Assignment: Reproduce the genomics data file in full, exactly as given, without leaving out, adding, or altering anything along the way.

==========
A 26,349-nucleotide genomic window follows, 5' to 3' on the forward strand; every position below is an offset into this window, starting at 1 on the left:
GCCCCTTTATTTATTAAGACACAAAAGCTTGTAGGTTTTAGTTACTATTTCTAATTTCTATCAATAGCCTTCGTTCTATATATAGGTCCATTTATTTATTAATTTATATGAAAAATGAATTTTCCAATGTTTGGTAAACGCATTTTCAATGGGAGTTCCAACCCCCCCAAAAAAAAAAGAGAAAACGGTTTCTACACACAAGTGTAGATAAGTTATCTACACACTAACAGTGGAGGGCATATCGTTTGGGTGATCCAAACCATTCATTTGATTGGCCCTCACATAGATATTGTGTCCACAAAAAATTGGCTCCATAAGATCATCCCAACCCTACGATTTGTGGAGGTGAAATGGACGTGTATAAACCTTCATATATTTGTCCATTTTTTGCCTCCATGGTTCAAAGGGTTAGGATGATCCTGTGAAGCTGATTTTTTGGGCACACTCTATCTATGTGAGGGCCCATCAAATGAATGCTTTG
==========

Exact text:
A 26,349-nucleotide genomic window follows, 5' to 3' on the forward strand; every position below is an offset into this window, starting at 1 on the left:
GCCCCTTTATTTATTAAGACACAAAAGCTTGTAGGTTTTAGTTACTATTTCTAATTTCTATCAATAGCCTTCGTTCTATATATAGGTCCATTTATTTATTAATTTATATGAAAAATGAATTTTCCAATGTTTGGTAAACGCATTTTCAATGGGAGTTCCAACCCCCCCAAAAAAAAAAGAGAAAACGGTTTCTACACACAAGTGTAGATAAGTTATCTACACACTAACAGTGGAGGGCATATCGTTTGGGTGATCCAAACCATTCATTTGATTGGCCCTCACATAGATATTGTGTCCACAAAAAATTGGCTCCATAAGATCATCCCAACCCTACGATTTGTGGAGGTGAAATGGACGTGTATAAACCTTCATATATTTGTCCATTTTTTGCCTCCATGGTTCAAAGGGTTAGGATGATCCTGTGAAGCTGATTTTTTGGGCACACTCTATCTATGTGAGGGCCCATCAAATGAATGCTTTG